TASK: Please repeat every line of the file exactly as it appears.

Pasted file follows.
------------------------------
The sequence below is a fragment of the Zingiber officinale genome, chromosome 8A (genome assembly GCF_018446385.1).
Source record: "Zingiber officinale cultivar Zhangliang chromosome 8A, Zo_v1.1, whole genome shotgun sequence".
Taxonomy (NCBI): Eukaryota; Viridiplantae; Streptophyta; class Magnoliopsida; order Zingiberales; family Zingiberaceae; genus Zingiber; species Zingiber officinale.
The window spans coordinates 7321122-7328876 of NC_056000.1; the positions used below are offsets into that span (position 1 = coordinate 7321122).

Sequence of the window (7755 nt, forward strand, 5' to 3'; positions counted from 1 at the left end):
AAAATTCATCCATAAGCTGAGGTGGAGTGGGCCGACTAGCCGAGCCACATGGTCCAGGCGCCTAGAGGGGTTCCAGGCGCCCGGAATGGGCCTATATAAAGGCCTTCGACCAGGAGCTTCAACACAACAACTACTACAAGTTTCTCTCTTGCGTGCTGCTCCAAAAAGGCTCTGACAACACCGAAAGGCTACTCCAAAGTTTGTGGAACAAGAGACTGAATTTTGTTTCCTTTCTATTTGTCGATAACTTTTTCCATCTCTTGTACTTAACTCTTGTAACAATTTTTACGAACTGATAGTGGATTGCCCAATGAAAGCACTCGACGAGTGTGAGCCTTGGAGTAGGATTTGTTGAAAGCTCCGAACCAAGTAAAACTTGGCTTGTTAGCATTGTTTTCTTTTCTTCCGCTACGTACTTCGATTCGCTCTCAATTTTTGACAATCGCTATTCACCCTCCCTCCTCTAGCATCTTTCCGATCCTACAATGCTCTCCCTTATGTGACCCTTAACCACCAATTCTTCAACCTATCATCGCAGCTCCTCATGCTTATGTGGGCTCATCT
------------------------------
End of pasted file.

The sequence below is a fragment of the Zingiber officinale genome, chromosome 8A (genome assembly GCF_018446385.1).
Source record: "Zingiber officinale cultivar Zhangliang chromosome 8A, Zo_v1.1, whole genome shotgun sequence".
Taxonomy (NCBI): Eukaryota; Viridiplantae; Streptophyta; class Magnoliopsida; order Zingiberales; family Zingiberaceae; genus Zingiber; species Zingiber officinale.
The window spans coordinates 7321122-7328876 of NC_056000.1; the positions used below are offsets into that span (position 1 = coordinate 7321122).

Sequence of the window (7755 nt, forward strand, 5' to 3'; positions counted from 1 at the left end):
AAAATTCATCCATAAGCTGAGGTGGAGTGGGCCGACTAGCCGAGCCACATGGTCCAGGCGCCTAGAGGGGTTCCAGGCGCCCGGAATGGGCCTATATAAAGGCCTTCGACCAGGAGCTTCAACACAACAACTACTACAAGTTTCTCTCTTGCGTGCTGCTCCAAAAAGGCTCTGACAACACCGAAAGGCTACTCCAAAGTTTGTGGAACAAGAGACTGAATTTTGTTTCCTTTCTATTTGTCGATAACTTTTTCCATCTCTTGTACTTAACTCTTGTAACAATTTTTACGAACTGATAGTGGATTGCCCAATGAAAGCACTCGACGAGTGTGAGCCTTGGAGTAGGATTTGTTGAAAGCTCCGAACCAAGTAAAACTTGGCTTGTTAGCATTGTTTTCTTTTCTTCCGCTACGTACTTCGATTCGCTCTCAATTTTTGACAATCGCTATTCACCCTCCCTCCTCTAGCATCTTTCCGATCCTACAATGCTCTCCCTTATGTGACCCTTAACCACCAATTCTTCAACCTATCATCGCAGCTCCTCATGCTTATGTGGGCTCATCT